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An epidemiological study of avian influenza A (H5) virus in nomadic ducks and their raising practices in northeastern Bangladesh, 2011-2012.

An epidemiological study of avian influenza A (H5) virus in nomadic ducks and their raising practices in northeastern Bangladesh, 2011-2012.
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Sarkar S, Khan SU, Mikolon A, Rahman MZ, Abedin J, Zeidner N, Sturm-Ramirez K, Luby SP,


Sarkar S, Khan SU, Mikolon A, Rahman MZ, Abedin J, Zeidner N, Sturm-Ramirez K, Luby SP, (click to view)

Sarkar S, Khan SU, Mikolon A, Rahman MZ, Abedin J, Zeidner N, Sturm-Ramirez K, Luby SP,

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Influenza and other respiratory viruses 2016 12 14() doi 10.1111/irv.12438
Abstract
BACKGROUND
In Bangladesh nomadic duck flocks are groups of domestic ducks reared for egg production that are moved to access feeding sites beyond their owners’ village boundaries and are housed overnight in portable enclosures in scavenging areas. The objectives of this study were to measure the prevalence of influenza A virus RNA and H5-specific antibodies in nomadic ducks and to characterize nomadic duck raising practices in northeastern Bangladesh.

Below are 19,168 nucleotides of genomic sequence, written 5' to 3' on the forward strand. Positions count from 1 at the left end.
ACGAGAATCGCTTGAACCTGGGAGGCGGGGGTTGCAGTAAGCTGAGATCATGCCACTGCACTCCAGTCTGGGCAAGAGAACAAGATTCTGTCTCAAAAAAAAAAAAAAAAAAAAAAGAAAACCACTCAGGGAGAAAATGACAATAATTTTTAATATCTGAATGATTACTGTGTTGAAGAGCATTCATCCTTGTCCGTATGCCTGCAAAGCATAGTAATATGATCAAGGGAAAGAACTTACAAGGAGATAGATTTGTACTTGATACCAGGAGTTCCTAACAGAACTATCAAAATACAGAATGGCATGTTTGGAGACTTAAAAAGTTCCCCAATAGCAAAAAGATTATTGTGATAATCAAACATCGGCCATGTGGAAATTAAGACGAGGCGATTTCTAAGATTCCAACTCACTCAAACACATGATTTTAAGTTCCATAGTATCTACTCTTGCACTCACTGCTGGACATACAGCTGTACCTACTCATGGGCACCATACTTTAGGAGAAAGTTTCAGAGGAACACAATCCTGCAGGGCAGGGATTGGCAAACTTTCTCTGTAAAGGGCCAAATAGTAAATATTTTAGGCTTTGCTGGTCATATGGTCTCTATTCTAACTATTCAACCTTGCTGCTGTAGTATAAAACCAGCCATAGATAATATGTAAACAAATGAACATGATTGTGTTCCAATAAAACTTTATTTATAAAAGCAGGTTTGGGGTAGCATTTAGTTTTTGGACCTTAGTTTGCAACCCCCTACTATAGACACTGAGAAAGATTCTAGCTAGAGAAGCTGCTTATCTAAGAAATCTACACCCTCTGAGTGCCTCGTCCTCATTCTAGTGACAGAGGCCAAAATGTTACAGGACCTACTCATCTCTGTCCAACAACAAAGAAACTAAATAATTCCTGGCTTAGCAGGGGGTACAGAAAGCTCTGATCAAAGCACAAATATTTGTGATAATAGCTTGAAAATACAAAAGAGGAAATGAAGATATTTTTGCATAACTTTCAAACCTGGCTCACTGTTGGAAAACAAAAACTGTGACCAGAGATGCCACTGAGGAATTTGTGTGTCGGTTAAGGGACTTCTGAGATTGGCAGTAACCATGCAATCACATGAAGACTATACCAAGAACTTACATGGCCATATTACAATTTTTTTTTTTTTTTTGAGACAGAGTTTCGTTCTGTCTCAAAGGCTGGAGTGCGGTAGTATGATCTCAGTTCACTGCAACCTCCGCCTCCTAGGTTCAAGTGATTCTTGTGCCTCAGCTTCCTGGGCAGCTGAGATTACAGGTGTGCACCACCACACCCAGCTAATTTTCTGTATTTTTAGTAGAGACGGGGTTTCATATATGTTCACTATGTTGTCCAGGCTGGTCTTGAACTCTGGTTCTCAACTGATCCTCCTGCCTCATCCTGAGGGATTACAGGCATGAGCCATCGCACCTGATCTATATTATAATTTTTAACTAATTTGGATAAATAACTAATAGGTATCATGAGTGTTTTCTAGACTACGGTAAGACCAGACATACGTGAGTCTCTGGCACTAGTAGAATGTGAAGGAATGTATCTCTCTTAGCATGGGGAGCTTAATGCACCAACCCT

METHODS
We tested duck egg yolk specimens by competitive ELISA to detect antibodies against avian influenza A (H5) and environmental fecal samples by real time reverse transcription polymerase chain reaction (rRT-PCR) to detect influenza A virus RNA and H5 subtype.

RESULTS
The median age of the ducks was 24 months (range: 8-36 months) and the median flock size was 300 ducks (range: 105-1,100). Of 1,860 egg yolk samples, 556 (30%, 95% confidence interval (CI): 28-32) were positive for antibodies against H5 and 58 flocks (94%) had at least one egg with H5 specific antibodies. Of 496 fecal samples, 121 (24%, 95% CI: 22-29) had detectable influenza A RNA. Thirty-three flocks (53%) had at least one fecal sample positive for influenza A RNA.

CONCLUSIONS
Nomadic ducks in Bangladesh are commonly infected with avian influenza A (H5) virus and may serve as a bridging host for transmission of avian influenza A (H5) virus or other avian influenza A viruses subtypes between wild waterfowl, backyard poultry, and humans in Bangladesh. This article is protected by copyright. All rights reserved.

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